"If Beale Street Could Talk," "Green Book" and BlacKkKlansman" may seem like period pieces but they all point to racial flashpoints we still need to resolve.
“I hope that nobody has ever had to look at anybody they love through glass.”
The Barry Jenkins film “If Beale Street Could Talk” opens with this startling line, taken from the James Baldwin novel of the same name that it’s based on.
Spoken by a pregnant 19-year-old about her fiancé, a young African-American man in jail for a rape he didn’t commit, it says so much about the power of the justice system over not only those accused of crimes but their families and communities.
The promise of justice, or the lack of it, underpins this tender story about young love sabotaged by a racially biased system that pegs black men as criminals whether or not they’ve done anything wrong.
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I watched the film on a recent weekend when I also saw two other movies that explore the African-American experience in a society dominated by a privileged white majority: “Green Book” and “BlacKkKlansman.”
All three are up for Oscars this year and all three, while set in previous eras and totally different in plot and tone, feature stories that depict America as a nation built for one kind of person at the expense and to the detriment of others — in these three cases African Americans, and in the case of “BlacKkKlansman” Jewish Americans as well.
In the well-acted but problematic “Green Book,” renowned black pianist Don Shirley hires a tough, Italian-American driver named Tony Vallelonga to chauffeur him across the Jim Crow South on a concert tour, during a period when black travelers were forced to eat at separate restaurants, use separate restrooms and sleep in separate hotels — and when the threat of anti-black violence was ever-present.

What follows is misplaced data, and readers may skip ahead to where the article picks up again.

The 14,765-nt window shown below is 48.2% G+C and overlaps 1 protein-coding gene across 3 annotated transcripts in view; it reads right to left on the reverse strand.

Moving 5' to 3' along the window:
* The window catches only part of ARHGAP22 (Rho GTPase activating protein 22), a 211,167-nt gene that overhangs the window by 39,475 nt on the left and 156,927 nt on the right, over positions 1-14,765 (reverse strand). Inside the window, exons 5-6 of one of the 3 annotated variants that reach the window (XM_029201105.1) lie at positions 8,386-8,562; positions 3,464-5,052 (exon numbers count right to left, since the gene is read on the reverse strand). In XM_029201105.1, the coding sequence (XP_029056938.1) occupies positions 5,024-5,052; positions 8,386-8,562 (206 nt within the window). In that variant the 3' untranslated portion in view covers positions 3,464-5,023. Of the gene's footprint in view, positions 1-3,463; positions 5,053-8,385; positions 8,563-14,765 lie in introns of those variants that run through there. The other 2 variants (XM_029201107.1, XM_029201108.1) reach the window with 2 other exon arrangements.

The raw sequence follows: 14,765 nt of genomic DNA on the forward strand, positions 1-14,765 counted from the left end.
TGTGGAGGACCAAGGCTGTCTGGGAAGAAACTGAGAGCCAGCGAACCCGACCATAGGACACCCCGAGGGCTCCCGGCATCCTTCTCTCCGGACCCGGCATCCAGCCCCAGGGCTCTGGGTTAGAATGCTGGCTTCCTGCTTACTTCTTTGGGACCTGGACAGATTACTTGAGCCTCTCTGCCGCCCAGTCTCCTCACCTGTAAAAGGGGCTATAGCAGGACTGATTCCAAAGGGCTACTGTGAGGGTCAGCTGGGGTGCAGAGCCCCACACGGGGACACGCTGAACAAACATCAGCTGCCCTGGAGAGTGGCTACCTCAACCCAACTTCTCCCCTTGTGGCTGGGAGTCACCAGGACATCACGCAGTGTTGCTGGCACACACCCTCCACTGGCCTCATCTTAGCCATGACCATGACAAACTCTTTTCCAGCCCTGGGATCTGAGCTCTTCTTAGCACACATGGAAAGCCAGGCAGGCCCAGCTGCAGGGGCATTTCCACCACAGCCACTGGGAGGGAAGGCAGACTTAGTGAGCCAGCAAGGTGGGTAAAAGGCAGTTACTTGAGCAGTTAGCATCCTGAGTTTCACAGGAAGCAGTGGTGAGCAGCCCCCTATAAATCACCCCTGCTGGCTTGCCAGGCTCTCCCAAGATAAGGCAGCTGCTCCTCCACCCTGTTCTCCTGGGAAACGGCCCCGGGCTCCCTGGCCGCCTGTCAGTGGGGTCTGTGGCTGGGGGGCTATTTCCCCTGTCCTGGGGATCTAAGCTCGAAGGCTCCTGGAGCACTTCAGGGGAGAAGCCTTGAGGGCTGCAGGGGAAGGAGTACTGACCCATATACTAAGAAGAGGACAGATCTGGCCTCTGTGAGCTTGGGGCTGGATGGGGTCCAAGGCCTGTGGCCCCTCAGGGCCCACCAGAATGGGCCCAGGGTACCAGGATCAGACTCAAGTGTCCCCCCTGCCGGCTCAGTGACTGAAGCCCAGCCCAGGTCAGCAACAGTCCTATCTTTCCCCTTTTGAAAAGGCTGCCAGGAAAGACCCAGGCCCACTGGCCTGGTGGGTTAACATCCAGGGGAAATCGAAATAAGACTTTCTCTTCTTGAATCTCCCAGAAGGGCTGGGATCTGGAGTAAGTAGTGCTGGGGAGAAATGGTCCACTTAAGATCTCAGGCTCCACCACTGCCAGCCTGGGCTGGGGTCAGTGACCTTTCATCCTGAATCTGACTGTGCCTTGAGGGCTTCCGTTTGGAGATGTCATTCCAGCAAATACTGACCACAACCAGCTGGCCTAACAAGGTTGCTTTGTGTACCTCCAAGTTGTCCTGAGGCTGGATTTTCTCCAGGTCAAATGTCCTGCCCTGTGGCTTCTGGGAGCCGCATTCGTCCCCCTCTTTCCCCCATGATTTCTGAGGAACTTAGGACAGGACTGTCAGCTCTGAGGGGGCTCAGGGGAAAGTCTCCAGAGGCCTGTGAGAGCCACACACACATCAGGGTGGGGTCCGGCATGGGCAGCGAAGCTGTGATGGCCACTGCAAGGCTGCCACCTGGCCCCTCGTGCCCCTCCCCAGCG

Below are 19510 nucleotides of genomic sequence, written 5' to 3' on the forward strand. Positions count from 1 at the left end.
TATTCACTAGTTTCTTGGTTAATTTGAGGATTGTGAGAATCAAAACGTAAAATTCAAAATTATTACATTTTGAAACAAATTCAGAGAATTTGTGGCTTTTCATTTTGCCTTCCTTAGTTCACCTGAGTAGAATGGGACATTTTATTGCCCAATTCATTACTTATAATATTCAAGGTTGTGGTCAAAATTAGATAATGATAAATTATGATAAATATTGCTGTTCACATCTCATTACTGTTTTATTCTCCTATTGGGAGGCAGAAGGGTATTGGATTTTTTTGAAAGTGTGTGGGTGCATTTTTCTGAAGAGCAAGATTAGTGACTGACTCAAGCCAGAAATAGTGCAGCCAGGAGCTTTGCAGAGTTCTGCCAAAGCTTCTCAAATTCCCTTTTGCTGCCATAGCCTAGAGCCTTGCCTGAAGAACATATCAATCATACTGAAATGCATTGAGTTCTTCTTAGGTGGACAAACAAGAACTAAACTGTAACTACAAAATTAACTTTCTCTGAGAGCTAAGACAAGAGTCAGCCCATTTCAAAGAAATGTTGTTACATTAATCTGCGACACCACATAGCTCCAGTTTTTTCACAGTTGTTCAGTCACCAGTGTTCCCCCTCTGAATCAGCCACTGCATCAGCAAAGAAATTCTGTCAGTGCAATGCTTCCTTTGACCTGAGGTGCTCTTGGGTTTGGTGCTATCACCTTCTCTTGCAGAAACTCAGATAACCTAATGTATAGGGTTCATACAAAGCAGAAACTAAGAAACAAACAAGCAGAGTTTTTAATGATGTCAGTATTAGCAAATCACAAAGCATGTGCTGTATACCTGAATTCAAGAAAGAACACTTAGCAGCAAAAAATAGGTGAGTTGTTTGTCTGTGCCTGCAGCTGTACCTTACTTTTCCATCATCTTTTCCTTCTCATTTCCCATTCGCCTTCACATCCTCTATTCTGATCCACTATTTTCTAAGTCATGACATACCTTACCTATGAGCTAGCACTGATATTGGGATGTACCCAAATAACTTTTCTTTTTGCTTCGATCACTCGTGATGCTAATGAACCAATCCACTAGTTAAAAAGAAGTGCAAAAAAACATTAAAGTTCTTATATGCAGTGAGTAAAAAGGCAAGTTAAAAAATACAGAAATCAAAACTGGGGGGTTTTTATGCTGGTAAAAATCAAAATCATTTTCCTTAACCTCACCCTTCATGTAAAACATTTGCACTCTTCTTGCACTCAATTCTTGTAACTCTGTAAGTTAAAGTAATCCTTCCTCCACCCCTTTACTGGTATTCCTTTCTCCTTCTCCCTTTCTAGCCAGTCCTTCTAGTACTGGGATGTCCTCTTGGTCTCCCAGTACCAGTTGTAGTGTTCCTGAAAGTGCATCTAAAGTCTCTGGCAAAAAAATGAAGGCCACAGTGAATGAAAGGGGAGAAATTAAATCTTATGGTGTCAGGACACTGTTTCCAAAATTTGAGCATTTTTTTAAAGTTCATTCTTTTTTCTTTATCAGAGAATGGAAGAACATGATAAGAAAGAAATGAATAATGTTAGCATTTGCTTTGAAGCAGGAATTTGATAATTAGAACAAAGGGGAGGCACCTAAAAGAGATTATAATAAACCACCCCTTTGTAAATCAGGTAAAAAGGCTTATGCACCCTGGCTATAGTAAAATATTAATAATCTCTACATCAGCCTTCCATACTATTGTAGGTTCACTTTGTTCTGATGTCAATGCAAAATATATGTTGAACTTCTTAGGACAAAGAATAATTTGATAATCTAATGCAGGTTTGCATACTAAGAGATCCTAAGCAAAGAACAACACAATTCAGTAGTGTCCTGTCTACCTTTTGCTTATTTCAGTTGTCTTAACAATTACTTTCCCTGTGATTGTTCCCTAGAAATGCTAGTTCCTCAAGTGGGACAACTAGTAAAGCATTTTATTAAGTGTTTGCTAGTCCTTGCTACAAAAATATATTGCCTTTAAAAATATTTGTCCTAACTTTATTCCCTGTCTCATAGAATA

The story is inspired by real people and events but has drawn criticism from Shirley’s family and other detractors over its accuracy and for making Vallelonga look too much like a white savior to his black counterpart (I agree). The scene in which the thick-accented Vallelonga tries to teach his elegant black employer how to eat fried chicken — supposedly to help the socially aloof pianist connect with his blackness — is cringe-worthy.
To figure out how to accommodate his passenger, Vallelonga refers to his copy of “The Negro Motorist Green Book,” an actual travel guide started by New York City postal worker Victor Hugo Green in 1936 that lists facilities catering to, or accepting of, African Americans.
The guide, published for 30 years, was the true savior for Shirley in the film, and for that whole generation of black travelers cruising America’s highways and byways.
“BlacKkKlansman” is also based on a true story. In this case, Ron Stallworth, an African-American Colorado Springs police officer, infiltrates a chapter of the Ku Klux Klan in the late 1970s by posing, on the phone at least, as a race-baiting white supremacist. Stallworth’s fellow officer, who’s Jewish in the film but was not in real life, stands in for him in face-to-face meetings with KKK members. Unbelievably, Stallworth meets KKK Grand Wizard (and present-day white supremacist demagogue) David Duke during a white-supremacist gathering.
The film, directed by the always provocative Spike Lee, looks retro, but make no mistake about it. Lee has the racism and anti-Semitism of the Charlottesville “Unite the Right” rally of Trump-era America in mind just as much as he does ’70s-style cultural politics. Duke was a major player then, and the avid Trump supporter showed up decades later in Charlottesville to help white people, who’ve controlled the country for every second of its existence up to and including the Obama years, “take our country back.”
We go to movies in part to escape reality but these three films won’t let you ignore this country’s racial inequities and pressure points any more than today’s news headlines do.
What’s so disturbing to me is that we’re still dealing with flashpoint issues that we should’ve resolved by now — like biased policing, mass incarceration of black men, white supremacy, anti-Semitism and the next-level cultural incompetence of a third of Americans who still think wearing blackface is kind of cool, according to a recent Pew poll.
In each of these films, characters make difficult choices about how to treat people who aren’t like them and more than that, and whether to stick their necks out for them as they face the cold reality of bigotry. Sadly, Hollywood too often makes this risky choice seem complication-free, though that’s almost never the case.
When you watch the Oscars this weekend, think about the people in our own time who struggle on the other side of the glass, metaphorically speaking.
Think about people who rightly expect justice, fairness, opportunity and compassion but who can’t afford to take those things for granted the way those who have access to them do.
And think about what you would do — and wouldn’t do — to correct the wrongs committed against them.
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